WASHINGTON – The Senate passed landmark legislation on Tuesday to mandate federal recognition for same-sex marriages, as a lame-duck Congress mustered a notable moment of bipartisanship before Democrats were to lose their unified control of Capitol Hill.
The 61-36 vote put the Bill on track to become law in the final weeks before Republicans assume the majority in the House of Representatives at the start of the new Congress in January. It marked one of the final major legislative achievements for Democrats before Republicans shift the focus in the House to conducting investigations of President Joe Biden’s administration and family members.
The Bill must now win final approval by the House, which would clear it for Mr Biden’s signature. Representative Steny Hoyer, the majority leader, said the chamber would move quickly to pass it, acting as soon as next week.
But its embrace in the Senate, where proponents had a breakthrough in November in drawing a dozen Republican supporters and overcoming a filibuster, gave it the momentum required to become law.
The Bill would repeal the Defence of Marriage Act, which denied federal benefits to same-sex couples. It prohibits states from denying the validity of an out-of-state marriage based on sex, race or ethnicity.
But in a condition that Republican backers insisted upon, it would guarantee that religious organisations would not be required to provide any goods or services for the celebration of any marriage, and could not lose tax-exempt status or other benefits for refusing to recognise same-sex unions.
“Because of our work together, the rights of tens of millions of Americans will be strengthened under federal law. That’s an accomplishment we should all be proud of,” said Senator Chuck Schumer, the majority leader.
Mr Schumer audibly choked back tears on the Senate floor as he described how his daughter, who is married to a woman and expecting a baby with her wife, has lived in fear that their union could be reversed.
“I want them to raise their child with all the love and security that every child deserves,” he said, noting that he was wearing the same purple tie he wore to their wedding. “The Bill we are passing today will ensure their rights won’t be trampled upon simply because they are in a same-sex marriage.”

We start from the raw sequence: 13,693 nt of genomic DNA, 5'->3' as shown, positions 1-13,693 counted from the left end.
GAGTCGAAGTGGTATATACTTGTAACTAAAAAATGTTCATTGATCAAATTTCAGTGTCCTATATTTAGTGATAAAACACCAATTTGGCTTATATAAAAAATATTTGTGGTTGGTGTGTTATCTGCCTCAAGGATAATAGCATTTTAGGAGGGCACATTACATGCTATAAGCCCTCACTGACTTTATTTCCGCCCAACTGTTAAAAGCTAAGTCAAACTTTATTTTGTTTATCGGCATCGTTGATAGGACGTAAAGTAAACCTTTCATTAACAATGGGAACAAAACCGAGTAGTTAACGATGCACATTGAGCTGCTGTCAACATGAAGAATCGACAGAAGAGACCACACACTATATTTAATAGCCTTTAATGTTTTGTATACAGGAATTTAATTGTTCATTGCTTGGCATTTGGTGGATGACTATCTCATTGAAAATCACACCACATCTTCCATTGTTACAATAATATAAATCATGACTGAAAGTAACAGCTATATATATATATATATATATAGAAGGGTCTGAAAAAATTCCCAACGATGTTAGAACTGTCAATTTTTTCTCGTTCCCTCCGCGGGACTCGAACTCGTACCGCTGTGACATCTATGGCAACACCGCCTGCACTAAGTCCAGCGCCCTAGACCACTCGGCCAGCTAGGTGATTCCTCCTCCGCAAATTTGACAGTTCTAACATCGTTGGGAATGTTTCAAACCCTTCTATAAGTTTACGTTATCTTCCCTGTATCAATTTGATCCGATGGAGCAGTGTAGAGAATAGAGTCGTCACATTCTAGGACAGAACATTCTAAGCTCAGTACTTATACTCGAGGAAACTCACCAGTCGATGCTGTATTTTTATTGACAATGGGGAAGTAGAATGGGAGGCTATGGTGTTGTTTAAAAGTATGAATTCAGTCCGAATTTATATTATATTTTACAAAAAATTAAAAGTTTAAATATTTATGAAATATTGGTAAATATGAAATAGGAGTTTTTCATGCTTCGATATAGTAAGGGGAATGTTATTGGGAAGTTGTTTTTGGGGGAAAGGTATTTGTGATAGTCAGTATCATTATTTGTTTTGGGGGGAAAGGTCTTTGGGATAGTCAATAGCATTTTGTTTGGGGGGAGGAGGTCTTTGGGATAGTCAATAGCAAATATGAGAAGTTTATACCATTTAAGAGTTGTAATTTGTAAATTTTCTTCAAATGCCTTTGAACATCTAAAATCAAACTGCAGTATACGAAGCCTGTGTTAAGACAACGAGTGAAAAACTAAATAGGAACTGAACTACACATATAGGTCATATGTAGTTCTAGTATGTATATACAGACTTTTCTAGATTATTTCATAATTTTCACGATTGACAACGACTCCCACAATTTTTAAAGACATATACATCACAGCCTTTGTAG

Passage of the legislation in the Senate marked a watershed moment for a Bill that began as a messaging exercise by Democrats determined to show their commitment to protecting same-sex marriage rights amid fresh threats from a conservative-leaning Supreme Court but has morphed into a broadly supported effort on the brink of becoming law.
Its path represents a significant shift in US politics and culture in which same-sex marriage, once considered a divisive political issue, has become so widely accepted by members of both parties that a measure to protect it has managed to attract decisive, bipartisan majorities in both the Senate and the House.
In the Senate, the legislation brought together an unusual coalition of Democrats and Republicans, including some deeply conservative and libertarian-leaning ones.
“For the sake of our nation today and its survival, we do well by taking this step,” said Senator Cynthia Lummis, a Republican, who delivered an emotional speech about the need for more tolerance during what she called “turbulent times for our nation”.
Still, more than seven out of 10 Republican senators voted against the Bill, underscoring how the party has continued to cater to religious conservatives who oppose same-sex marriage long after large majorities of the American public have come to support it.
Senator Mike Lee dismissed the Bill as a response to a “fantasy” and an “imagined threat” that the right to same-sex marriage could be overturned by the Supreme Court.
“It is and will remain legal nationwide regardless of the outcome of this legislation before us,” Mr Lee said. “On the other hand, we have current, real, sustained, ongoing assaults on religious freedom.” NYTIMES
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